ICU psychosis is a common phenomenon in hospitals. Most of us as clinicians deal with it well.
However, the ordeal changes when your loved one is struck with it. My grandmother, always admired for her storytelling skills, is now admitted with intestinal obstruction, and her worsening Parkinson’s has just escalated the intensity of her psychosis.
Now she tells me a story of a woman carrying knives, seeing blood everywhere, selling half the hospital to god knows who and persistently asks me to get myself some coffee from the kitchen. Too bad that she doesn’t remember much, but my love for caffeine still clings to her dying brain cells. She struggles to remember if she is at home or at a hospital. So far, I have been ordered twice to turn on the lights as the room is dark. She has repeatedly asked me to fetch myself something to drink as my visits have decreased, and she remembers we are meeting after a long time.
Somewhere in between, the nurses tell me that she has threatened them repeatedly about the fact that her granddaughter (me) is a big doctor who would come and put everyone on track. I doubt my abilities as I hear that, and I am slightly flattered at my envisioned self in her mind, for she has always glorified me to the world and trusted my abilities more than myself. I am glad I have always been able to live up to that in her eyes.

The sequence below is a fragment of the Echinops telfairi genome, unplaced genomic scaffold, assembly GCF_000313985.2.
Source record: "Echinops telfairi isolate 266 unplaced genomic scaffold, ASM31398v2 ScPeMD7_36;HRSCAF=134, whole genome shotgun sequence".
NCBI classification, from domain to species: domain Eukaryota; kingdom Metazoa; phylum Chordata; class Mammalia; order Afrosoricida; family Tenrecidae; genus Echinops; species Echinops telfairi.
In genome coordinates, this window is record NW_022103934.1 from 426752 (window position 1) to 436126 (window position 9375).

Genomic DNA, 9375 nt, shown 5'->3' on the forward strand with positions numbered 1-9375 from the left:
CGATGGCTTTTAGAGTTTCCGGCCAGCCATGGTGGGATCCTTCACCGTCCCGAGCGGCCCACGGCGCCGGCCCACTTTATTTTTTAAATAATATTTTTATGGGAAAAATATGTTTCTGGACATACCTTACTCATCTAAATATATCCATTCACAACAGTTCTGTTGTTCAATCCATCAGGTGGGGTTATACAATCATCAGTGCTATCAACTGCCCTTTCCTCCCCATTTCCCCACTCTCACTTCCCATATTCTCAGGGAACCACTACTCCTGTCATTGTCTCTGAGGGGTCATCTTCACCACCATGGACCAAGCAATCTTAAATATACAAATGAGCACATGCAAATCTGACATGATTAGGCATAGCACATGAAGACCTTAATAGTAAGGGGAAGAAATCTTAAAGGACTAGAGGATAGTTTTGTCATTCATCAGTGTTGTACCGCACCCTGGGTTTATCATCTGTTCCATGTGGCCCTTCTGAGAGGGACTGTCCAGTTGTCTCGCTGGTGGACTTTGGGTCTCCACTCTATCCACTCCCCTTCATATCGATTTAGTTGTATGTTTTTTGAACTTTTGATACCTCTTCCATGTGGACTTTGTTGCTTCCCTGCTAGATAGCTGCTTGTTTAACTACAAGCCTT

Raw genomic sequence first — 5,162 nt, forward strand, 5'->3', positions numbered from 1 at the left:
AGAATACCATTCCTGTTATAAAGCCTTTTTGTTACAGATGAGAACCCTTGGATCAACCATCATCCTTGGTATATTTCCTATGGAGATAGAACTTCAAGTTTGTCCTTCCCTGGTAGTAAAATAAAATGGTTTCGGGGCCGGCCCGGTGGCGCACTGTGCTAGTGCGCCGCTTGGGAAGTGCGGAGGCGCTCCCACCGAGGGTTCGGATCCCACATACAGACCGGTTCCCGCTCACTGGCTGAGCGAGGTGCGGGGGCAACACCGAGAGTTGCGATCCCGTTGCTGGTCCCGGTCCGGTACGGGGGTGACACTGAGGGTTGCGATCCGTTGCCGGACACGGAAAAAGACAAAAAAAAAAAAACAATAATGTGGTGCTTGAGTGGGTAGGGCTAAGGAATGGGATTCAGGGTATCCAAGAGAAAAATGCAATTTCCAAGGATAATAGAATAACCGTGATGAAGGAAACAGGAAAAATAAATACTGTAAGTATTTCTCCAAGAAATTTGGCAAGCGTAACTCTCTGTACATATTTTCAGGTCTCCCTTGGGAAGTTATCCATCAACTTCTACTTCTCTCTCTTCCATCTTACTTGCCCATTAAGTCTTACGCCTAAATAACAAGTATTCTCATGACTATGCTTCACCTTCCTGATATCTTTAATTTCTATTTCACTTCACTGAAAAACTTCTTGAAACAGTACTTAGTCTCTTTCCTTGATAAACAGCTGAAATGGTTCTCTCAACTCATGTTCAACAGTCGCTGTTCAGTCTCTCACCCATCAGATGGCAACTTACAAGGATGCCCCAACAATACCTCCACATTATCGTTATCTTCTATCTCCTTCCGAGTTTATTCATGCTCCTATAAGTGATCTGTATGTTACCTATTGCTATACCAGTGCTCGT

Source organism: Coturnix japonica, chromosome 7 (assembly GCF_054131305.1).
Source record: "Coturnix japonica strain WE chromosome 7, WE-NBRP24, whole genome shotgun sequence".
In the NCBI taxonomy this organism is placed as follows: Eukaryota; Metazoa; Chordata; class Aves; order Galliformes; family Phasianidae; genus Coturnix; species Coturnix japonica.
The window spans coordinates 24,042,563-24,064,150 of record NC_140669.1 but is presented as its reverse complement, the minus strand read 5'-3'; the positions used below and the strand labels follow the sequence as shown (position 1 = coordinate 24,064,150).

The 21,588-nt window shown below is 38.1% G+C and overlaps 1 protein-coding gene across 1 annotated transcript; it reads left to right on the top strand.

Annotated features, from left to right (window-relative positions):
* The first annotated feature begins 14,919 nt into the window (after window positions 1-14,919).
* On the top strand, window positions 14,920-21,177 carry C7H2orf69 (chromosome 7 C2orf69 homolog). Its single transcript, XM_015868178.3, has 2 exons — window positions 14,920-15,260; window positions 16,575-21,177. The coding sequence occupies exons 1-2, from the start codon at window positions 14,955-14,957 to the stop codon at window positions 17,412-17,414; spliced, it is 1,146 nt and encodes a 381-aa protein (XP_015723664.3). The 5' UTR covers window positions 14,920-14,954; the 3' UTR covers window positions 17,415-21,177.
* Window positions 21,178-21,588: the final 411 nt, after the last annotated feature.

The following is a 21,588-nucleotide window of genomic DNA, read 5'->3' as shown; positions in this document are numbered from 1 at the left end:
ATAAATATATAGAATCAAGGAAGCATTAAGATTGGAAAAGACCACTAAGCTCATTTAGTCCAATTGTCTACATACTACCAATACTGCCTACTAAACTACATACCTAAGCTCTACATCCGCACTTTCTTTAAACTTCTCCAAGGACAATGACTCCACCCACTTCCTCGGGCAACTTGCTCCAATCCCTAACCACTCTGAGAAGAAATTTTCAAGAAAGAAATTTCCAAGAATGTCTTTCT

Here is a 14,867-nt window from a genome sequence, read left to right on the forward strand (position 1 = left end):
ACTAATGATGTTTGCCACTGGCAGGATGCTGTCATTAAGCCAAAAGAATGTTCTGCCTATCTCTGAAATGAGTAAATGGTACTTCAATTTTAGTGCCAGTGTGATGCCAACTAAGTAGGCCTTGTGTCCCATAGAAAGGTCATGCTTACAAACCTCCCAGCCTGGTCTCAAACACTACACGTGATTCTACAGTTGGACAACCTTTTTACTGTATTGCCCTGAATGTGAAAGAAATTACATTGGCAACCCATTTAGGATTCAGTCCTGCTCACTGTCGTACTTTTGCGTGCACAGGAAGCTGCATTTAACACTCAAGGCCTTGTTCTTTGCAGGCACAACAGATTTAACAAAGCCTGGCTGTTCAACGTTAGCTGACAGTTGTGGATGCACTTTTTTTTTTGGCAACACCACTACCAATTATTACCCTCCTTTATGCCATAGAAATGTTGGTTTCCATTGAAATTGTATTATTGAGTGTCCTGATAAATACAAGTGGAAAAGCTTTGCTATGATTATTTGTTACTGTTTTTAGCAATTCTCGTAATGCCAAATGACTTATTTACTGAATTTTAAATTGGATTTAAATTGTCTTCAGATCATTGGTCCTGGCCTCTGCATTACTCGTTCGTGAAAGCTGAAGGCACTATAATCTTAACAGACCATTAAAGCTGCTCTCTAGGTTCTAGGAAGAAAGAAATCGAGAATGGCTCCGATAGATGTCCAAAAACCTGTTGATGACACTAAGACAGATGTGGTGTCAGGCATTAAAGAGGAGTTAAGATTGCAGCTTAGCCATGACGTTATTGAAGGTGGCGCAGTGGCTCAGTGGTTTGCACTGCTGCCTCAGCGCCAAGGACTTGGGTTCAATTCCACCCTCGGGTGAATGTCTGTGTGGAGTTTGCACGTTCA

I have always enjoyed being the most favorite for unknown reasons, but it is a privilege to be admired amongst many.
In Asian countries, grandmothers hold significance in grandchildren’s lives. This is where the child grows and gets most of the love and pampering. For I like to believe I lived a simple life where she and I would bond over paratha and TV. I would skate on her terrace and learn how to embroider. Since I lived in a joint family in my younger years, her house was a sweet escape for me for its tranquility as only she resided most of the time. I have always had a problem with background noise which in my later years was diagnosed as atypical migraine.
Life has a funny way of turning around.
I have always been quite distant to patients developing psychosis and confident that the state would improve as soon as they succumb to their respective atmosphere. This is the first time I have spent a good number of hours with someone going through hospital-acquired psychosis, and I try to read where the stories come from. The subconscious mind? The fears? The expected outcomes or just plain brain-jumping scenes.
Sometimes I enjoy listening to the stories that keep changing their tangents, while at other times, I am convinced they hold something true. During this conundrum, I realized how important it is to cherish moments while the mind is functional and influential rather than wait on the final call that calls you from a loved one to spend time with.
As doctors, we tend to neglect our families while saving many others. Sometimes our work gets in the way, and sometimes it is our lazy side. Whatever the reasons may be, it is pertinent to keep in touch and take time out for valued relations as you grow old.
Natasha Khalid is a physician in Pakistan.
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